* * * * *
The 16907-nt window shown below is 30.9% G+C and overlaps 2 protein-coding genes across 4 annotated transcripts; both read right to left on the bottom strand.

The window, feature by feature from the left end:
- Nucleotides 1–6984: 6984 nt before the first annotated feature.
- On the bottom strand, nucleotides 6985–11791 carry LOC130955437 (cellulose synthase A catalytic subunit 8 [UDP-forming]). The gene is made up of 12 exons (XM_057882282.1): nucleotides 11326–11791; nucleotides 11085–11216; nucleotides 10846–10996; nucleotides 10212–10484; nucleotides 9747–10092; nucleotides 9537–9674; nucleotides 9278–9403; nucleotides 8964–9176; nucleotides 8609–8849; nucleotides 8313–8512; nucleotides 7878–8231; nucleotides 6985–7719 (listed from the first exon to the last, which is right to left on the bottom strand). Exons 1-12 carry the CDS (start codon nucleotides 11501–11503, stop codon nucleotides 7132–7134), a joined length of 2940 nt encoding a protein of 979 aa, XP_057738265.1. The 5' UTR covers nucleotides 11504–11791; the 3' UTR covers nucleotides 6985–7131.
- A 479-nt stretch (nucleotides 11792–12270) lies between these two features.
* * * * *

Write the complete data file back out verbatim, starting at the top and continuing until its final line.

The 16907-nt window shown below is 30.9% G+C and overlaps 2 protein-coding genes across 4 annotated transcripts; both read right to left on the bottom strand.

The window, feature by feature from the left end:
- Nucleotides 1–6984: 6984 nt before the first annotated feature.
- On the bottom strand, nucleotides 6985–11791 carry LOC130955437 (cellulose synthase A catalytic subunit 8 [UDP-forming]). The gene is made up of 12 exons (XM_057882282.1): nucleotides 11326–11791; nucleotides 11085–11216; nucleotides 10846–10996; nucleotides 10212–10484; nucleotides 9747–10092; nucleotides 9537–9674; nucleotides 9278–9403; nucleotides 8964–9176; nucleotides 8609–8849; nucleotides 8313–8512; nucleotides 7878–8231; nucleotides 6985–7719 (listed from the first exon to the last, which is right to left on the bottom strand). Exons 1-12 carry the CDS (start codon nucleotides 11501–11503, stop codon nucleotides 7132–7134), a joined length of 2940 nt encoding a protein of 979 aa, XP_057738265.1. The 5' UTR covers nucleotides 11504–11791; the 3' UTR covers nucleotides 6985–7131.
- A 479-nt stretch (nucleotides 11792–12270) lies between these two features.